23 Jan 2014 • Architecture
House VDV by GRAUX & BAEYENS Architecten
DESTELBERGEN – Belgian architecture practice GRAUX & BAEYENS Architecten has just unveiled a newly completed copper-clad house in Destelbergen, a Flemish municipality located in the northern Dutch-speaking part of Belgium. The innovative dwelling has startling architectural qualities that appear to transcend the putative dichotomy between familiar trends and marginal design intentions.
Far from indulging in traditional flirtation, the project still provided the architects a unique opportunity to carry out the design of a single-family house boasting a truly contemporary silhouette, that yet remains greatly informed by an explicit archetypal language.
In divergence from the traditional form of its steep-sloped roof, the residence erected nearby the crumbling remnants of a castle having suffered heavy damage during World War II, features façades characterised by an extensive use of glass. This allows the natural surroundings to become an integral part of the living experience.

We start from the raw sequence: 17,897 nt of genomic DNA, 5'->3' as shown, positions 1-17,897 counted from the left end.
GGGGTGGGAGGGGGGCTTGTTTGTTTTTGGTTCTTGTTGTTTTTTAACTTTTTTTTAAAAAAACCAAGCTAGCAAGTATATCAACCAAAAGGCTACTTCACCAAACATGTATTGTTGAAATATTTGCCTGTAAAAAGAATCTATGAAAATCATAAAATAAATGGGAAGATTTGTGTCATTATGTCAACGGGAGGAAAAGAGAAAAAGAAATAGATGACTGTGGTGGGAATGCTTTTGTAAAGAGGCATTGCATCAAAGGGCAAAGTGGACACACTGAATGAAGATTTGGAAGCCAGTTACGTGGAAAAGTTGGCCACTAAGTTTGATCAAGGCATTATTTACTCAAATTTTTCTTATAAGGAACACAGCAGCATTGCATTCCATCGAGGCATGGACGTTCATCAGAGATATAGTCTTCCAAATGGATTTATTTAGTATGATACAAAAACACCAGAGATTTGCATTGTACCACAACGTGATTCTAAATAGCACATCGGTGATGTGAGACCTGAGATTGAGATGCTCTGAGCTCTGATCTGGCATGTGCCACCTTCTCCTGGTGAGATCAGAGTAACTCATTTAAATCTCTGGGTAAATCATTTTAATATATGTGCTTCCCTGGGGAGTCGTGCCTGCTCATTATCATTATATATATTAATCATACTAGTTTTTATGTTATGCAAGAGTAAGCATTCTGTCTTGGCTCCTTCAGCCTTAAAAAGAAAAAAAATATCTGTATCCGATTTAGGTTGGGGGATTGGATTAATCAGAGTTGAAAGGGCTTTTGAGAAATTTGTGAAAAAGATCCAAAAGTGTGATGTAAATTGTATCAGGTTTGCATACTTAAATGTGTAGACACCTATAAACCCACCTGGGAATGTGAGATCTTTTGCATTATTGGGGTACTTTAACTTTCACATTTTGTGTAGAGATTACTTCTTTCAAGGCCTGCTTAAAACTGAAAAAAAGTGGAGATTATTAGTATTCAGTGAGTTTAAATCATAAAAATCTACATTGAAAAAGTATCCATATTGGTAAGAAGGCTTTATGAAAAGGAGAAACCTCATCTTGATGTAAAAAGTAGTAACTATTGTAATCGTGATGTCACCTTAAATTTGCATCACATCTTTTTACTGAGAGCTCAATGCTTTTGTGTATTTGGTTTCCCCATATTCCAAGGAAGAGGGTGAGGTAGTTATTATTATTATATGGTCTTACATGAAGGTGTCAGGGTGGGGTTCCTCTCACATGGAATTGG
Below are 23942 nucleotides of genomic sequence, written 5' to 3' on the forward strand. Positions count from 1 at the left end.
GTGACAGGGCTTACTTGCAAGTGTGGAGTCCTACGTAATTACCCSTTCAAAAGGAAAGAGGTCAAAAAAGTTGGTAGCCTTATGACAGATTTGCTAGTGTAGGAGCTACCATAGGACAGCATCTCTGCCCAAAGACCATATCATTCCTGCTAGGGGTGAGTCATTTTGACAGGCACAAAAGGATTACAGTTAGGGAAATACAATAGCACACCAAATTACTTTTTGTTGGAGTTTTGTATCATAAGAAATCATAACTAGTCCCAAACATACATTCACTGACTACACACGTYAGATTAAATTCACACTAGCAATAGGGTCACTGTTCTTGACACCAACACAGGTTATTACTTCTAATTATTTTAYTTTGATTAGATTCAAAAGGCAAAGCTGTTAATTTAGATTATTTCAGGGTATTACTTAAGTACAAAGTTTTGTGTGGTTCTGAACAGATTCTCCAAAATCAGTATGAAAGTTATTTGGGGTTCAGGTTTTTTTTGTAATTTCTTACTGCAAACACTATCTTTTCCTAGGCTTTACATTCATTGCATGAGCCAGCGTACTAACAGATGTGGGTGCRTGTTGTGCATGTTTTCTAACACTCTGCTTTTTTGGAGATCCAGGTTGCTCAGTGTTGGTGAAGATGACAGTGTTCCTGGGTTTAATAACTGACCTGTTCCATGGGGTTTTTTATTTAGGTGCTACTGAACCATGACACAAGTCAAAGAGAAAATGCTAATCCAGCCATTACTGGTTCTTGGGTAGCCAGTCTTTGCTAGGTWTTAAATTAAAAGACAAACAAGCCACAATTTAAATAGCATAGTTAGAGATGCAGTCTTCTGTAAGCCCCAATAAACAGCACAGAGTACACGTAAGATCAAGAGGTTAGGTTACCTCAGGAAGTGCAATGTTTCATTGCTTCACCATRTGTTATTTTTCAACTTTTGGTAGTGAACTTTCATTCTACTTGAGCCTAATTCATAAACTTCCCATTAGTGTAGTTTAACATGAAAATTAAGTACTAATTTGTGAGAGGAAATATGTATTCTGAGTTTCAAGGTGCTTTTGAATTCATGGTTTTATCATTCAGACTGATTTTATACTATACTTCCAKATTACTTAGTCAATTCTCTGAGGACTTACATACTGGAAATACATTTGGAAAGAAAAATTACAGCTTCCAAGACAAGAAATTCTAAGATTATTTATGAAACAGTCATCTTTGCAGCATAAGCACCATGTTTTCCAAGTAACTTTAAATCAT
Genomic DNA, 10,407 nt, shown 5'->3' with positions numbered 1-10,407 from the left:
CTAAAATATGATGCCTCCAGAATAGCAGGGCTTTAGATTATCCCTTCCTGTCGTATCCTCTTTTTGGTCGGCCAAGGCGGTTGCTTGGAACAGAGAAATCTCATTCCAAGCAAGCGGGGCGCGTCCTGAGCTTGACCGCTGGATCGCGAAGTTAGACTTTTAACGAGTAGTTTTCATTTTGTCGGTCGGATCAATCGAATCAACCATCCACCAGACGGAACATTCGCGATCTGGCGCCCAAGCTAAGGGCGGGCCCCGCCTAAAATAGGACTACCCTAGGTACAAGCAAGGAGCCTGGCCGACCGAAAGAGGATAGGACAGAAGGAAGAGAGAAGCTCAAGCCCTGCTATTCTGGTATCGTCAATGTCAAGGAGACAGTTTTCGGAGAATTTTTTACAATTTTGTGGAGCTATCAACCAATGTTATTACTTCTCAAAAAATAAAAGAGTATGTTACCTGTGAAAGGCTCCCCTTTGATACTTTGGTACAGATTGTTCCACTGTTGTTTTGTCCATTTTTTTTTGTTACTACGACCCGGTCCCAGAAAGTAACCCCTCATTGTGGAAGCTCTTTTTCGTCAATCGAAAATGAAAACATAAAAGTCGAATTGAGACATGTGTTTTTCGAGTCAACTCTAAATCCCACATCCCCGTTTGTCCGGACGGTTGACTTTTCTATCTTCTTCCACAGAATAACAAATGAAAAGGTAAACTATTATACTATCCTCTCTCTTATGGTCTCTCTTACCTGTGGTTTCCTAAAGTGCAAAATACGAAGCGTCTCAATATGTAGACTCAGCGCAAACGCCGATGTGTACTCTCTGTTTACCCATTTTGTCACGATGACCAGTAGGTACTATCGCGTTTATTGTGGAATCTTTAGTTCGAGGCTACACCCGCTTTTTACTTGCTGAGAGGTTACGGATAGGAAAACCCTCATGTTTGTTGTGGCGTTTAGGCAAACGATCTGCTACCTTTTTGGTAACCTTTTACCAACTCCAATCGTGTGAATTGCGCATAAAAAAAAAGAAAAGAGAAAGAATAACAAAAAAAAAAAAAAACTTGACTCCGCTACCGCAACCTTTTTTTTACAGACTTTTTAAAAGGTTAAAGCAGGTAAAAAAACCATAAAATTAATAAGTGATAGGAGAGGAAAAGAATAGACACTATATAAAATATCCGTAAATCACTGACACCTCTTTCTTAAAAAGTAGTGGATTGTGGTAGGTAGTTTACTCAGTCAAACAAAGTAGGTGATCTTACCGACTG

Following an irregular arrangement, the ground floor was laid out mostly to accommodate living areas whereas the upper level, accessible via a sweeping spiral staircase, holds bedrooms with slanted ceiling lines.
Striving to make all sides equally-appealing, the two-storey structure is organised within a single volume and has no front or back. The choice of non-treated copper for the cladding – likely to turn green through oxidation over time – has helped this contemporary haven creating for itself a powerful image while giving way to its lush rural setting.
Photos Filip Dujardin